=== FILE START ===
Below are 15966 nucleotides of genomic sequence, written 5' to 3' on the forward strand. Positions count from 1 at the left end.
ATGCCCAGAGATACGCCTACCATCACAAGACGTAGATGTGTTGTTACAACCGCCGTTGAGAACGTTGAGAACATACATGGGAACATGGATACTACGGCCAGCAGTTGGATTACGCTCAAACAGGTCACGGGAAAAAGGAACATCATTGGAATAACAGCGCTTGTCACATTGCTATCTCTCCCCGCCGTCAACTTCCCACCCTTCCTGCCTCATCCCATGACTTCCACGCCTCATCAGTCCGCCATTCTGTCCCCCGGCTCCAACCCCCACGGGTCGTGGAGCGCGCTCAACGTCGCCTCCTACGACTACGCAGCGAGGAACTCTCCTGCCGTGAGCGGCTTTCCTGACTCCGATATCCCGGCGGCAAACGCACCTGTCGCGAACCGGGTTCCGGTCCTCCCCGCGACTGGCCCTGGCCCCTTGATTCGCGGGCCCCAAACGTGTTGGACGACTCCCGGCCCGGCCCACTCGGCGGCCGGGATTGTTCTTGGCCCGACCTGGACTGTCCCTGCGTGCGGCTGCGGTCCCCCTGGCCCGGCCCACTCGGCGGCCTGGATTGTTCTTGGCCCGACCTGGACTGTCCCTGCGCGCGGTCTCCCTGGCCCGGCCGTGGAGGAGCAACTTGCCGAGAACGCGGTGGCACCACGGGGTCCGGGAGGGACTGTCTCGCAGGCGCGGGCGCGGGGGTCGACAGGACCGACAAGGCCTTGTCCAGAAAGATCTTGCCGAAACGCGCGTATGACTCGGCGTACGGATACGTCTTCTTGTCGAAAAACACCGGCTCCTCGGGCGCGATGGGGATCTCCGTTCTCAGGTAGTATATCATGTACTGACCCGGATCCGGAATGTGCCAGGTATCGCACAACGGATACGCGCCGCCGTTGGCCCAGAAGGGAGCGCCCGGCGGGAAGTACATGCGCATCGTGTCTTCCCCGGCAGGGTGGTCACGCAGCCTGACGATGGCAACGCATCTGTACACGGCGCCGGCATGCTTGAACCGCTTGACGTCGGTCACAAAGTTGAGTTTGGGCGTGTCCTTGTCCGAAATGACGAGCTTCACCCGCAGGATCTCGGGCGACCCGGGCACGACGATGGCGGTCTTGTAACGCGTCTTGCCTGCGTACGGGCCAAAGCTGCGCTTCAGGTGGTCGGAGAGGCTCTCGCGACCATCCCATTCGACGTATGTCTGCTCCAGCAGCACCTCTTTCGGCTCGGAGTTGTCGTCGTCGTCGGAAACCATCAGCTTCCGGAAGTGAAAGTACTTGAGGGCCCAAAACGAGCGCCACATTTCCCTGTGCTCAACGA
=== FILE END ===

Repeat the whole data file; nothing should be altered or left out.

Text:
Below are 15966 nucleotides of genomic sequence, written 5' to 3' on the forward strand. Positions count from 1 at the left end.
ATGCCCAGAGATACGCCTACCATCACAAGACGTAGATGTGTTGTTACAACCGCCGTTGAGAACGTTGAGAACATACATGGGAACATGGATACTACGGCCAGCAGTTGGATTACGCTCAAACAGGTCACGGGAAAAAGGAACATCATTGGAATAACAGCGCTTGTCACATTGCTATCTCTCCCCGCCGTCAACTTCCCACCCTTCCTGCCTCATCCCATGACTTCCACGCCTCATCAGTCCGCCATTCTGTCCCCCGGCTCCAACCCCCACGGGTCGTGGAGCGCGCTCAACGTCGCCTCCTACGACTACGCAGCGAGGAACTCTCCTGCCGTGAGCGGCTTTCCTGACTCCGATATCCCGGCGGCAAACGCACCTGTCGCGAACCGGGTTCCGGTCCTCCCCGCGACTGGCCCTGGCCCCTTGATTCGCGGGCCCCAAACGTGTTGGACGACTCCCGGCCCGGCCCACTCGGCGGCCGGGATTGTTCTTGGCCCGACCTGGACTGTCCCTGCGTGCGGCTGCGGTCCCCCTGGCCCGGCCCACTCGGCGGCCTGGATTGTTCTTGGCCCGACCTGGACTGTCCCTGCGCGCGGTCTCCCTGGCCCGGCCGTGGAGGAGCAACTTGCCGAGAACGCGGTGGCACCACGGGGTCCGGGAGGGACTGTCTCGCAGGCGCGGGCGCGGGGGTCGACAGGACCGACAAGGCCTTGTCCAGAAAGATCTTGCCGAAACGCGCGTATGACTCGGCGTACGGATACGTCTTCTTGTCGAAAAACACCGGCTCCTCGGGCGCGATGGGGATCTCCGTTCTCAGGTAGTATATCATGTACTGACCCGGATCCGGAATGTGCCAGGTATCGCACAACGGATACGCGCCGCCGTTGGCCCAGAAGGGAGCGCCCGGCGGGAAGTACATGCGCATCGTGTCTTCCCCGGCAGGGTGGTCACGCAGCCTGACGATGGCAACGCATCTGTACACGGCGCCGGCATGCTTGAACCGCTTGACGTCGGTCACAAAGTTGAGTTTGGGCGTGTCCTTGTCCGAAATGACGAGCTTCACCCGCAGGATCTCGGGCGACCCGGGCACGACGATGGCGGTCTTGTAACGCGTCTTGCCTGCGTACGGGCCAAAGCTGCGCTTCAGGTGGTCGGAGAGGCTCTCGCGACCATCCCATTCGACGTATGTCTGCTCCAGCAGCACCTCTTTCGGCTCGGAGTTGTCGTCGTCGTCGGAAACCATCAGCTTCCGGAAGTGAAAGTACTTGAGGGCCCAAAACGAGCGCCACATTTCCCTGTGCTCAACGA